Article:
International military crises and Britain´s ability to respond to them are also one of the core priorities of its 2010 Strategy. [69] Britain´s role as one of the major military powers of NATO implies the obligation to deal with conflict management all over the world. In „projecting global influence“ of the UK, the 2015 Strategy aims to focus on fragile states and regions and help them „develop their resilience and preparedness, and respond more effectively to the impact of conflict and crises“. [70] In comparison to the previous Strategy, the 2015 document indicates a significant shift from „what to do“ towards „how to do“ to strengthen Britain´s national security. The „Protect Our People“ chapter discusses all major issues relevant to national security, including the protection of British [71] nationals overseas, strengthening the Armed Forces“ capacities, maintaining a nuclear deterrent, and combatting extremism and terrorism.

Britain´s role is also significant on the global stage in the field of climate change and mitigating its effects. The Strategy of 2015 reflects on this by pledging to build „international resilience“, referring to poor and fragile countries that face disasters, shocks and climate change. [72] The structural conditions that put many of these places in the position of vulnerability are exacerbated by disproportionately large impacts of pollution, industrial hazards, or sea level rise. To help address these problems, Britain continues to lead the International Agreement for Disaster Risk Reduction in which disaster preparedness and resilience are seen as fundamental principles. [73]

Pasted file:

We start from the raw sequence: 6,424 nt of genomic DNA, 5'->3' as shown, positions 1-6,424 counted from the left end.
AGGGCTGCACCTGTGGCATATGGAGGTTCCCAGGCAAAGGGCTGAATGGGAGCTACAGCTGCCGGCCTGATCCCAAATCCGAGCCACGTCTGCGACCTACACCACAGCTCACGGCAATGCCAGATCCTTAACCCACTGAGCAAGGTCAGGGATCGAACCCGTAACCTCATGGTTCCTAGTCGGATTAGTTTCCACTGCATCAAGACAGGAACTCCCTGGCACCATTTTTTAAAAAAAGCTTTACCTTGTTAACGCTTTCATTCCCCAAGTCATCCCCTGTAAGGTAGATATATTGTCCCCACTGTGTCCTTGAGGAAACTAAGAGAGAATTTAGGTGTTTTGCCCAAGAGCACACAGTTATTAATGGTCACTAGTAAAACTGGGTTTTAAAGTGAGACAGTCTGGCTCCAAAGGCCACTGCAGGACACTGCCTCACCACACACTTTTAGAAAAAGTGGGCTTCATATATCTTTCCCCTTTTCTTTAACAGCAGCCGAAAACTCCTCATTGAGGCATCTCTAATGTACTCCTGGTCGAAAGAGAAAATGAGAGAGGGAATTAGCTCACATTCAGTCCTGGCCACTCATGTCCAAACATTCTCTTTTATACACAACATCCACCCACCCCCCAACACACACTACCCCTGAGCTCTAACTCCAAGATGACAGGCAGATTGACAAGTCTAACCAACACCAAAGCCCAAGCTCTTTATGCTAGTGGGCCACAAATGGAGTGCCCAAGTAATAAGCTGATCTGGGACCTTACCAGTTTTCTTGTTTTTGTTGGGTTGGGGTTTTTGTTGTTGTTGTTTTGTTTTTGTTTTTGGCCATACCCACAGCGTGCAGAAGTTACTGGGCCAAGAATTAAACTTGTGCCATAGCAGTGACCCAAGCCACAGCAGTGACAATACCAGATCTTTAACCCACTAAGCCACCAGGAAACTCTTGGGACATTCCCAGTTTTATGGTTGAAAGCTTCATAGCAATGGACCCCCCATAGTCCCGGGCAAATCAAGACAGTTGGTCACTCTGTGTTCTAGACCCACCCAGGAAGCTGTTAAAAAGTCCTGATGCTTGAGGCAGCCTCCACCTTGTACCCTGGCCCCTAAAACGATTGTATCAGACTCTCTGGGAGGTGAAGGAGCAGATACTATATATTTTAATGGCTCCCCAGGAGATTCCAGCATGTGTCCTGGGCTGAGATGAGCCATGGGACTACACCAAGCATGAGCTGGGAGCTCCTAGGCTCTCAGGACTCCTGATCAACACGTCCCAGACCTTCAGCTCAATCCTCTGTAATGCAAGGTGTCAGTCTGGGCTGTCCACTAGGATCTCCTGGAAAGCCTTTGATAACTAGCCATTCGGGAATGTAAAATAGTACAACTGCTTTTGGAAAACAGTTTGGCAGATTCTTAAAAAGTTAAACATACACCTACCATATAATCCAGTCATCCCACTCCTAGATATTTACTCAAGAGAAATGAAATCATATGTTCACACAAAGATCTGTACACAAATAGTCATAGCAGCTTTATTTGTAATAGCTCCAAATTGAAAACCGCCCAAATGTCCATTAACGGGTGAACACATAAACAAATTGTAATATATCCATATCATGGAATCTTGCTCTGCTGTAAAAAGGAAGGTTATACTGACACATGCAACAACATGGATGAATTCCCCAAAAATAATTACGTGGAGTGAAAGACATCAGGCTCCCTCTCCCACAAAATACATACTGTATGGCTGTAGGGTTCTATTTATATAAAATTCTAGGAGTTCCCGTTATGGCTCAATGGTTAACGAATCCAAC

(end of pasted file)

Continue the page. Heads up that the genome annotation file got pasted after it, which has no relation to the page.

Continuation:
Innately connected to climate change, the issue of global development also stands out in the Strategies. They particularly focus on the problems of global health, which disproportionately affect developing countries, and especially the most vulnerable communities within them. The 2015 Strategy pledges to provide continuous funding and effort to help develop these areas, with British-led expertise and technologies that help „build resilience of the poorest and most vulnerable people“. [74] As this effort cannot succeed as a one-way street, the international dimension of development is also emphasized. In this regard, Britain pledges to work even more closely with international and regional organizations to „build stability and resilience“ globally. [75]

Interpretation and comparison

Summarizing the main strategic objectives, Britain pledged in its 2015 Strategy to maintain and create „resilient and agile structure, able to deal with a wider range of threats and hazards in the 21st century and to plug into local, national and international partners“. [76] This is in line with the complexity-based conception of resilience of systems interconnected across scales and levels. Assuming that disruptions and crises of different kinds are virtually unavoidable, resilience aims for preparedness and adaptation in the face of the uncertain.

The analysis shows that there is a great deal of consonance not only in identifying strategic risks and threats to national security in the United States and Great Britain, but also in the language used to label the objectives and tools across the analysed Strategies. The main difference lies in the ontology of resilience as understood by the majority of the studied documents. With certain simplification, it can be argued that while the American conception of resilience inclines towards values and normativity, the British conception tends to prefer practice. In other words, the British approach seems to be much more closely related to implementation of resilience than its philosophy. This is reflected in the degree to which the UK documents focus on the specific actors and practices of resilience, while the US documents portray resilience as a somewhat abstract value or quality inherent to the country and its people.